Frost/Nixon it wasn’t. Yet Blackburn Rovers global advisor, ex-player and TV pundit Shebby Singh was ‘interesting’ when interviewed on BBC Radio 5 Live’s 6-0-6 phone-in programme last weekend. Rovers fans, though, might have found another word beginning with ‘I’ for Singh after his BBC Radio performances this week. Handing an important role to an ex-player and TV pundit is always of questionable wisdom. But the BBC persists with Robbie Savage on 6-0-6, “the UK’s biggest football phone-in,” so we’ll have to grin and bear it. And at least Savage had proper journalist Darren Fletcher alongside him, if matters got preposterous. Not that Singh spotted this, namechecking “Robbie” throughout his interview, and starting each answer with “well, Robbie, you know”, regardless of who had actually asked him the question.

Singh’s mid-June appointment as the Rao’s representative at Ewood Park was ridiculed by anyone who had seen his “outspoken” punditry on ESPN Star’s EPL coverage over the past 11 years. That he was apparently appointed Rovers’ global football advisor in July 2011 because of that punditry (Robin Van Persie is “wasted as a striker” apparently) only invited more ridicule. Singh quickly lived down to that reputation for mindless out-speaking with crass summer comments about midfielder Morten Gamst-Pedersen and then-manager Steve Kean. But you have to hear him speak to realise how ridiculous he and his appointment really is. The 6-0-6 interview didn’t plumb the depths simply because there wasn’t enough time – there were only three callers in his 19-minute interview. But Singh quickly found time to plumb personal depths – he was “not telling,” when Savage asked “what exactly is your role at Blackburn?” Now, I cannot criticise others for starting off with lame jokes – see above. But even after that false start, Singh ended up “not telling” what exactly his role is.

Initially, “my bosses are the Venkys”, as the Raos were lazily called by everyone on air, “and I make the decisions with their blessing.” But within a minute, “the final decision was mine,” to sack manager Henning Berg after 57 days. “It is very difficult when it is not a conventional title, role or post or responsibility,” he added. But he regarded part of his role/post/responsibility as “fighting enemies from outside and inside,” which he was forced to backtrack into “just fighting the regular battles” after Fletcher smelt a story in his original words. So he really does appear to be running Rovers, which explains their on-going problems, as his football background – a Malaysian international left-back who, his Wikipedia entry notes, was once “man-of-the-match against Shrewsbury Town” – leaves him as (un)qualified for that role/post/responsibility as, well, Robbie Savage.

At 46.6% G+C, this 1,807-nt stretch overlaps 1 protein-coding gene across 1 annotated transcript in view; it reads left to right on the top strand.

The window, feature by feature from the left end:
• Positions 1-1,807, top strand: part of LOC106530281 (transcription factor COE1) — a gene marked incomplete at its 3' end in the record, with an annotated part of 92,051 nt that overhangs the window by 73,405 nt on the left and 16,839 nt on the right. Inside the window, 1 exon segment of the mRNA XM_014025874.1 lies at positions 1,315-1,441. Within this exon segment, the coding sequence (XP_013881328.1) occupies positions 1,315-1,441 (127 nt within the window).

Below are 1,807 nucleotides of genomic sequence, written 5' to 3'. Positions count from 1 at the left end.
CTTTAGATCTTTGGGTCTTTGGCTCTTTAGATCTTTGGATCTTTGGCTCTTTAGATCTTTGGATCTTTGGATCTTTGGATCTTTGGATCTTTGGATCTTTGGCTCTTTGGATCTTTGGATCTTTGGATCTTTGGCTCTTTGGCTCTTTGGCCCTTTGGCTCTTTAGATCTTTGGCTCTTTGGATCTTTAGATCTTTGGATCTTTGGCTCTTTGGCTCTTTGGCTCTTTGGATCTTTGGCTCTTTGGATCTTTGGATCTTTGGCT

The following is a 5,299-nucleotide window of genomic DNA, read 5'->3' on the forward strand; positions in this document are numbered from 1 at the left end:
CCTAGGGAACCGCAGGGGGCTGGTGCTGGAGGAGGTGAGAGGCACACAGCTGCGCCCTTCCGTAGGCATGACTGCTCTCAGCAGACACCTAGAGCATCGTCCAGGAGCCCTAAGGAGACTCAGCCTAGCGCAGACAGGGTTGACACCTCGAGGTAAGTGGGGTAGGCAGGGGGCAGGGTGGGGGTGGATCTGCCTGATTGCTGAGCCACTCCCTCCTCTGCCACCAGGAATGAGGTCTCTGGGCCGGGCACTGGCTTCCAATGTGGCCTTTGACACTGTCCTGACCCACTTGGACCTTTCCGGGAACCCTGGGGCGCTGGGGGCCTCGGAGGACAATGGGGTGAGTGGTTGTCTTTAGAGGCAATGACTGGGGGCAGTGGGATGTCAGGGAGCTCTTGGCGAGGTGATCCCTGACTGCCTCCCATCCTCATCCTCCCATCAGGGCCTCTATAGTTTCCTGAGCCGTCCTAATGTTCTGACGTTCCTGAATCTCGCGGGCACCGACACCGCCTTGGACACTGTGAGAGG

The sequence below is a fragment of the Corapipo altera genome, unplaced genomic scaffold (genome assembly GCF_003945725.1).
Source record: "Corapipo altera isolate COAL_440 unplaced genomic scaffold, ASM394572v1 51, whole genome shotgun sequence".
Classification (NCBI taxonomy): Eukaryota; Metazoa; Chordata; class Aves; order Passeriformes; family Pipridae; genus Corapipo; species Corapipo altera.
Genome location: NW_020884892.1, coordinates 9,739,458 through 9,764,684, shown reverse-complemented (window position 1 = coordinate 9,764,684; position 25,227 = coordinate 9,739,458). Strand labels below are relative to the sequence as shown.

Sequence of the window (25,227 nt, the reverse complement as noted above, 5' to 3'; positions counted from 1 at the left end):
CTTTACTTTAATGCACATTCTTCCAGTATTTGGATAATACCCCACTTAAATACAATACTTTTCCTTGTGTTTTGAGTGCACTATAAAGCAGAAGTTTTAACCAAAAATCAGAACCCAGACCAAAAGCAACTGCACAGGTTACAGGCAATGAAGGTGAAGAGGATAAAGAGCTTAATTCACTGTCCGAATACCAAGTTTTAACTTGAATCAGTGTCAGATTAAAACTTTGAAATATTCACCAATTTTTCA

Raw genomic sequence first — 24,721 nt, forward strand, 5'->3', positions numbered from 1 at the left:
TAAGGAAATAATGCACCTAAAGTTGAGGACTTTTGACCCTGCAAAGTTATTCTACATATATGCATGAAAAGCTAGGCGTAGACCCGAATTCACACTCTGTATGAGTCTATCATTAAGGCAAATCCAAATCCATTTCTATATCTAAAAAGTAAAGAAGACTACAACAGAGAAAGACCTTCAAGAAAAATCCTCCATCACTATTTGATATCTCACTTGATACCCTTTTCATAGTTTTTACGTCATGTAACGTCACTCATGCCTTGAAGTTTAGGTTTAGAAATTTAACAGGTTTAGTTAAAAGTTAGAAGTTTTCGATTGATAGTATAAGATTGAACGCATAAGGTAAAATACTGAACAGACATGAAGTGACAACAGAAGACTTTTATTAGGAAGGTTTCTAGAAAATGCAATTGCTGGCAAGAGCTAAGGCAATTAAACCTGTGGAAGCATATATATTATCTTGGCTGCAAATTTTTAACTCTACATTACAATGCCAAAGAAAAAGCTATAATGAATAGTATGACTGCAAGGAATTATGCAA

Even now, Singh hasn’t grasped how Rovers’ reputation has crumbled under the Raos. The 6-0-6 interview was dominated both by Berg’s dismissal and by reports that Singh himself had taken training the day before, assisted by Judan Ali, a youth football coach with pretentions and ambitions but no experience of any football remotely close to Football League level. Ali’s  training ground presence before Berg’s dismissal was reported by the Independent newspaper’s Ian Herbert. But, despite stating that his own training ground presence was part of his role/post/responsibility, Singh was angrily adamant that reports of he and Ali actually taking training were rubbish. “Awwwww, come on, give me a break, how stupid is that?” he asked. “I… did… not… take… training,” he emphasised, twice. “That’s really stupid for anyone to think that…that’s downright stupidity to even suggest that.” However, such “stupidity” seems par for the Rovers’ course these days. And his explanation for Ali’s training ground presence wasn’t entirely credible, claiming that Ali phoned Rovers “about nine weeks ago” asking to “observe the team, as most coaches do from time-to-time.” This corresponded with Herbert’s report but not with Ali’s presence last Friday.

If Ali was after advice on how NOT to do things, he chose his club well – for instance, Berg’s backroom staff were sacked en-masse and only found out from television reports. But Singh’s suggestion that coaches at Ali’s (low) level habitually observed top-flight Football League clubs seemed dubious. And Singh even failed to offer Ali’s own explanation, that he was “part of an FA scheme to boost the number of black, Asian and ethnic minority coaches.” This “real” explanation only emerged two days later, when Ali phoned the Sporting Intelligence website’s Nick Harris, asking Harris’s “view of what was going on” at Rovers. Singh blamed the whole furore on “the timing of his arrival” not being “right,” claiming he couldn’t tell Ali “please do not come, because of this or that.” As “this or that” was Berg’s sacking, Singh could and should have told Ali not to be at the training ground 24 hours later. But he insisted: “He was a guest of the club. He’s a friend. Period.”